“When you’re only supplying 10 percent of demand, any day you don’t distill something people are demanding — that’s a hard call,” he said during a tour of the new facility. “It will be a lot easier here.”

Hard to find

Balcones products are found at a few Waco bars and sporadically at local liquor stores.

“It’s relatively hard to get,” said Brett Jameson, owner of Dichotomy Coffee and Spirits on Austin Avenue. “We always have an order in, and we usually have it in stock, but most of the time we can’t get it.”

Dichotomy only sells Balcones as part of a three-drink “flight” or sampler for $22, but Jameson said he would sell more if he had more.

Spec’s liquor store on South Valley Mills Drive can’t keep Balcones products on the shelves, store manager Corey Shaw said.

“We ask for it twice a week, knowing full well it’s not going to come in most of the time,” he said. “We get calls about it multiple times a day.”

Himstedt said the legal conflicts have slowed the expansion project, but it’s moving forward full speed now. The investors last month decided to fund the $15 million project with their own money, and it’s now fully financed.

Himstedt said employees of the company have creative control over the product and continue to take a craft approach to it, using small barrels and using smell and taste to blend the whiskeys to perfection.

Winston Edwards, the company’s “brand ambassador,” said what makes Balcones distinctive is the human touch, as well as insistence on expensive grains and high-quality oak barrels.

Most of the whiskeys are aged for less than two years, first in small barrels, then larger ones, stored in the warehouse without climate control.

“One advantage in Texas is that we have a lot of temperature swings,” Edwards said. “Part of what speeds up the aging process is the breathing of the barrels. As they heat up, the pores open up and suck the spirit in, and when it cools, they contract, forcing the spirit out and pulling the flavor compounds out.”

Himstedt, who has been distillation manager from the beginning of Balcones, said he works with people who have “great palates” and can participate in refining the taste of the whiskey.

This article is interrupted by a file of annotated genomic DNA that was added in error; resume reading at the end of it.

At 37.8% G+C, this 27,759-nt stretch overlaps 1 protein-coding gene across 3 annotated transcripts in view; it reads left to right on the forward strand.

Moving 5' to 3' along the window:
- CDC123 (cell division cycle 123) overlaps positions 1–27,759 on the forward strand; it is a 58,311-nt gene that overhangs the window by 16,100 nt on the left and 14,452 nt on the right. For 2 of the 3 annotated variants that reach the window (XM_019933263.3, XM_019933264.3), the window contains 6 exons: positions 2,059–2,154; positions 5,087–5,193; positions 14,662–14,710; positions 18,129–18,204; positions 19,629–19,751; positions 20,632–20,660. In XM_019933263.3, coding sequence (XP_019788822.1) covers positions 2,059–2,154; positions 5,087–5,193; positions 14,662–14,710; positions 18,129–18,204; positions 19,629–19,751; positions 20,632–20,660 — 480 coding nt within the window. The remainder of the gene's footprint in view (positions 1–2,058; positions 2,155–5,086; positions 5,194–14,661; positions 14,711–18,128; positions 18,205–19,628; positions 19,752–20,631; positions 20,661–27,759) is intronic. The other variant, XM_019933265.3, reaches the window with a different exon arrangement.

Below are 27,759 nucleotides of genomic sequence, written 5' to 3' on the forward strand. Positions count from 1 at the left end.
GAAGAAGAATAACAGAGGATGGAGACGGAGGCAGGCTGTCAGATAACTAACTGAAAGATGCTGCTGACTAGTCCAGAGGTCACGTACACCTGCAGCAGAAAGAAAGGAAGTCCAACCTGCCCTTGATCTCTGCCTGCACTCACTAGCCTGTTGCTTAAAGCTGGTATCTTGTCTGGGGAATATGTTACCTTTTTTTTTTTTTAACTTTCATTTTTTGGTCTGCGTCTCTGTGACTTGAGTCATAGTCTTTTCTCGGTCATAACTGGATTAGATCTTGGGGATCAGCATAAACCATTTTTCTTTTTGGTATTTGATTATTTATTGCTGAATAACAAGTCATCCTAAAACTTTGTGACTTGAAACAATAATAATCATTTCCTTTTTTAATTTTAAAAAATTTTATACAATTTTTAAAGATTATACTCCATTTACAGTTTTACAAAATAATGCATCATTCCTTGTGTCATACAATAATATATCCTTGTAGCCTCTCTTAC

“In some ways it’s become a lot more communal,” he said. “We’ve taken a team approach to things that had one person doing them before. That process is kind of nice.”

Tate declined comment on whether the product has maintained its quality since he left.

“I was the one who did all the creative production, recipes and blending,” he said. “Obviously, someone else is in control of that now. I’m not sure who that would be in terms of skill set.”

Tate’s attorney, David Clouston, said Tate was not just a company president but a visionary.

‘Most passionate guy’

“I see him as the most passionate guy I’ve ever run into as to what he does for a living,” he said. “It seems hard to believe that anyone could replace that with his integrity and passion. It’s hard to believe it would be possible without him.”

The expansion itself was the brainchild of Tate. To fund it, he brought in outside investors starting in 2010 and gradually reduced his share of the company to 27 percent. Tate alleges that one of the investors misled him by failing to disclose that he was bringing in the Oklahoma private equity group.

Tate says the investors now in charge of Balcones falsely accused him of threatening them, and that he tried to work out conflicts calmly.

“There’s not a shred of truth in anything they said,” Tate said. “Most people understand that things like that can be exaggerated, but I don’t think most people imagine it might be made up.”

He said that if he doesn’t return to Balcones, he might be open to a settlement that involved him being compensated for his share in the company and then released from a noncompete clause, allowing him to set up another distillery.

Still, he said it’s hard to watch Balcones move forward without him.

“I designed all the equipment, made and blended all the whiskey,” he said. “It’s heartbreaking, it’s deeply disappointing. It’s very upsetting.”